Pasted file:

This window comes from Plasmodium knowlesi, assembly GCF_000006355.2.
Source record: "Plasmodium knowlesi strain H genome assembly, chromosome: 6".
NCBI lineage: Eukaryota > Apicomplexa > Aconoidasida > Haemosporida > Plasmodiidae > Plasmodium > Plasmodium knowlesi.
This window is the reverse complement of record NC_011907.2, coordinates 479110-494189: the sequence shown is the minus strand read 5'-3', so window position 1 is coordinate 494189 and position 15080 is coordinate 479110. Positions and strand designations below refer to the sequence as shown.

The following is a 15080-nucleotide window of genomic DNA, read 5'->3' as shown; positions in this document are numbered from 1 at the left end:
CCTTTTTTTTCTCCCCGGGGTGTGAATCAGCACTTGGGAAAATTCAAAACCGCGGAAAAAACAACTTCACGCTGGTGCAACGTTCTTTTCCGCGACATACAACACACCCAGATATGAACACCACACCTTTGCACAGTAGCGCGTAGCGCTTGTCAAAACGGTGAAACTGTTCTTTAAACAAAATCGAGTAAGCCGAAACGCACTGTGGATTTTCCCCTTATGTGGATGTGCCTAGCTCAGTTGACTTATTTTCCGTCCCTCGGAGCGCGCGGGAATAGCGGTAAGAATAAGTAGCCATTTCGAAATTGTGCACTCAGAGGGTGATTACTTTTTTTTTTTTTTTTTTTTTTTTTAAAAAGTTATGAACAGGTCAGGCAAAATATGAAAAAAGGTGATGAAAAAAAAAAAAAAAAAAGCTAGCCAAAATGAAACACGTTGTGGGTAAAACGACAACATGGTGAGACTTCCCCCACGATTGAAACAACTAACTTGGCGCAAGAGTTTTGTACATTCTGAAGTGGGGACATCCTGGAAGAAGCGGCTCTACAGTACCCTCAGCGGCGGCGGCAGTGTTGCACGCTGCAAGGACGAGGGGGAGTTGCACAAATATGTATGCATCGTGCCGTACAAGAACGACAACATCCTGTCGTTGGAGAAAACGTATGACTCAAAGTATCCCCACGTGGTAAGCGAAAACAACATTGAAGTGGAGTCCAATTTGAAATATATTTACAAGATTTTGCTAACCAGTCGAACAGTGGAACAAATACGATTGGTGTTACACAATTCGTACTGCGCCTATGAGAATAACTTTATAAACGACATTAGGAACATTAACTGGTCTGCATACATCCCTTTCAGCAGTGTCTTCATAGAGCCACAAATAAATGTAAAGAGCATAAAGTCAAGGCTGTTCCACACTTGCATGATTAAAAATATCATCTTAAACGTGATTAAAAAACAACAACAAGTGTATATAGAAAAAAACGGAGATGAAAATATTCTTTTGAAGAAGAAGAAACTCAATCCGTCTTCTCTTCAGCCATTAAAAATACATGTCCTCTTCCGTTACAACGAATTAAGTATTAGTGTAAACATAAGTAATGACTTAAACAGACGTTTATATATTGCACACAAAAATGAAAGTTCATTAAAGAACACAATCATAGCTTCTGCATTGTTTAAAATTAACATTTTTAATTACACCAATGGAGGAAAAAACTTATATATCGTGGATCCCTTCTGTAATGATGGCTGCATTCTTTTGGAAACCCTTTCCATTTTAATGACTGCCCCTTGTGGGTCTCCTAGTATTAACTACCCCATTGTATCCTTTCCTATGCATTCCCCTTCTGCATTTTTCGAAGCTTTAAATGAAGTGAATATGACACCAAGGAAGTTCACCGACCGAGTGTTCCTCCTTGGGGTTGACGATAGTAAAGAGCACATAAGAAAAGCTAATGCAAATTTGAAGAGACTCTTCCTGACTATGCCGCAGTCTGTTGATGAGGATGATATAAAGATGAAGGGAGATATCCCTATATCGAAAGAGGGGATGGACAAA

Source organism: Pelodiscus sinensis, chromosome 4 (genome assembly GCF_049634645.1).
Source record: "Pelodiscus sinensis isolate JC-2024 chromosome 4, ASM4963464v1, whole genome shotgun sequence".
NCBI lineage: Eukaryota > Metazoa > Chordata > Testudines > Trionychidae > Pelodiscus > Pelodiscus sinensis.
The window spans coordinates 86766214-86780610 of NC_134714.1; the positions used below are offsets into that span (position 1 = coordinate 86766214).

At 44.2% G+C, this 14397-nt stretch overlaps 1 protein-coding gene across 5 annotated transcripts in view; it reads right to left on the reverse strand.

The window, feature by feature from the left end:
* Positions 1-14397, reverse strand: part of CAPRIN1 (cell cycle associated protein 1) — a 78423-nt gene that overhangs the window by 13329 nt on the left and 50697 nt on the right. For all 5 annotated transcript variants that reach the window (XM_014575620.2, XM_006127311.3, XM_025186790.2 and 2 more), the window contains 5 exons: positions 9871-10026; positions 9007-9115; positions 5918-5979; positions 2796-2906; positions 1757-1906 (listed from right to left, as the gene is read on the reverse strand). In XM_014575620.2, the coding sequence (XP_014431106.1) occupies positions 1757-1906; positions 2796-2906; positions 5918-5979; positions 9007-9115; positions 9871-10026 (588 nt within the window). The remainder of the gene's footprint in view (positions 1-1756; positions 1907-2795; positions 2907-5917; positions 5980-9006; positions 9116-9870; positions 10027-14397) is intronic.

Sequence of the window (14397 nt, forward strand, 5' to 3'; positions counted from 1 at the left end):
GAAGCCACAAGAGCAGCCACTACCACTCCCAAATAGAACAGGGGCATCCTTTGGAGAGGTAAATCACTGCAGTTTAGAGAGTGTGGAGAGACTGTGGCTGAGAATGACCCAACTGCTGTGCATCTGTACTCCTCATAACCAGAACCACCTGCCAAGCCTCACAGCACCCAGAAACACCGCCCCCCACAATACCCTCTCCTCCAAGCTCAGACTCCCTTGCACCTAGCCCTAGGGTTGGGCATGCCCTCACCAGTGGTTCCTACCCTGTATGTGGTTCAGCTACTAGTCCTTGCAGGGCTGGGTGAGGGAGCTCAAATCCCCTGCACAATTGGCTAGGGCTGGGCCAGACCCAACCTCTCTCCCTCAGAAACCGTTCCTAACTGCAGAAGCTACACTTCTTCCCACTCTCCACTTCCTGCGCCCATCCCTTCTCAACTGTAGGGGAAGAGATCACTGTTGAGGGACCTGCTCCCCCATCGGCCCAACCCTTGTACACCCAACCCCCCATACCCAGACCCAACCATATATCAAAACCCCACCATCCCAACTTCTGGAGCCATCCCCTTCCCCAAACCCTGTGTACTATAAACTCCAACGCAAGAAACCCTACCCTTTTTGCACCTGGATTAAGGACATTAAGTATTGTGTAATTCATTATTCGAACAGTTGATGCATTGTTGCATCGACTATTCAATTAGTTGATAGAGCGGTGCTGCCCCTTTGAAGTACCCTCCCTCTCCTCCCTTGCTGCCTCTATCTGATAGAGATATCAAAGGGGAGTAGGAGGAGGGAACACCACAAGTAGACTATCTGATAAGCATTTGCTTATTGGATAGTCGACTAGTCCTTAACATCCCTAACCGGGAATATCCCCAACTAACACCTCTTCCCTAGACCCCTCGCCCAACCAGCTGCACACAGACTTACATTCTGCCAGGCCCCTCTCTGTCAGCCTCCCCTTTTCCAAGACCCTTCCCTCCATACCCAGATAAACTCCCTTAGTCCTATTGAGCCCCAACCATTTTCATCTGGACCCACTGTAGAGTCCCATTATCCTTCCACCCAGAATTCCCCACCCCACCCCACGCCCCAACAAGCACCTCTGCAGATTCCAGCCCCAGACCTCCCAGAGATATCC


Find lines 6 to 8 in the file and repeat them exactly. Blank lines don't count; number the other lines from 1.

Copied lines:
CCTTTTTTTTCTCCCCGGGGTGTGAATCAGCACTTGGGAAAATTCAAAACCGCGGAAAAAACAACTTCACGCTGGTGCAACGTTCTTTTCCGCGACATACAACACACCCAGATATGAACACCACACCTTTGCACAGTAGCGCGTAGCGCTTGTCAAAACGGTGAAACTGTTCTTTAAACAAAATCGAGTAAGCCGAAACGCACTGTGGATTTTCCCCTTATGTGGATGTGCCTAGCTCAGTTGACTTATTTTCCGTCCCTCGGAGCGCGCGGGAATAGCGGTAAGAATAAGTAGCCATTTCGAAATTGTGCACTCAGAGGGTGATTACTTTTTTTTTTTTTTTTTTTTTTTTTAAAAAGTTATGAACAGGTCAGGCAAAATATGAAAAAAGGTGATGAAAAAAAAAAAAAAAAAAGCTAGCCAAAATGAAACACGTTGTGGGTAAAACGACAACATGGTGAGACTTCCCCCACGATTGAAACAACTAACTTGGCGCAAGAGTTTTGTACATTCTGAAGTGGGGACATCCTGGAAGAAGCGGCTCTACAGTACCCTCAGCGGCGGCGGCAGTGTTGCACGCTGCAAGGACGAGGGGGAGTTGCACAAATATGTATGCATCGTGCCGTACAAGAACGACAACATCCTGTCGTTGGAGAAAACGTATGACTCAAAGTATCCCCACGTGGTAAGCGAAAACAACATTGAAGTGGAGTCCAATTTGAAATATATTTACAAGATTTTGCTAACCAGTCGAACAGTGGAACAAATACGATTGGTGTTACACAATTCGTACTGCGCCTATGAGAATAACTTTATAAACGACATTAGGAACATTAACTGGTCTGCATACATCCCTTTCAGCAGTGTCTTCATAGAGCCACAAATAAATGTAAAGAGCATAAAGTCAAGGCTGTTCCACACTTGCATGATTAAAAATATCATCTTAAACGTGATTAAAAAACAACAACAAGTGTATATAGAAAAAAACGGAGATGAAAATATTCTTTTGAAGAAGAAGAAACTCAATCCGTCTTCTCTTCAGCCATTAAAAATACATGTCCTCTTCCGTTACAACGAATTAAGTATTAGTGTAAACATAAGTAATGACTTAAACAGACGTTTATATATTGCACACAAAAATGAAAGTTCATTAAAGAACACAATCATAGCTTCTGCATTGTTTAAAATTAACATTTTTAATTACACCAATGGAGGAAAAAACTTATATATCGTGGATCCCTTCTGTAATGATGGCTGCATTCTTTTGGAAACCCTTTCCATTTTAATGACTGCCCCTTGTGGGTCTCCTAGTATTAACTACCCCATTGTATCCTTTCCTATGCATTCCCCTTCTGCATTTTTCGAAGCTTTAAATGAAGTGAATATGACACCAAGGAAGTTCACCGACCGAGTGTTCCTCCTTGGGGTTGACGATAGTAAAGAGCACATAAGAAAAGCTAATGCAAATTTGAAGAGACTCTTCCTGACTATGCCGCAGTCTGTTGATGAGGATGATATAAAGATGAAGGGAGATATCCCTATATCGAAAGAGGGGATGGACAAA

Source organism: Pelodiscus sinensis, chromosome 4 (genome assembly GCF_049634645.1).
Source record: "Pelodiscus sinensis isolate JC-2024 chromosome 4, ASM4963464v1, whole genome shotgun sequence".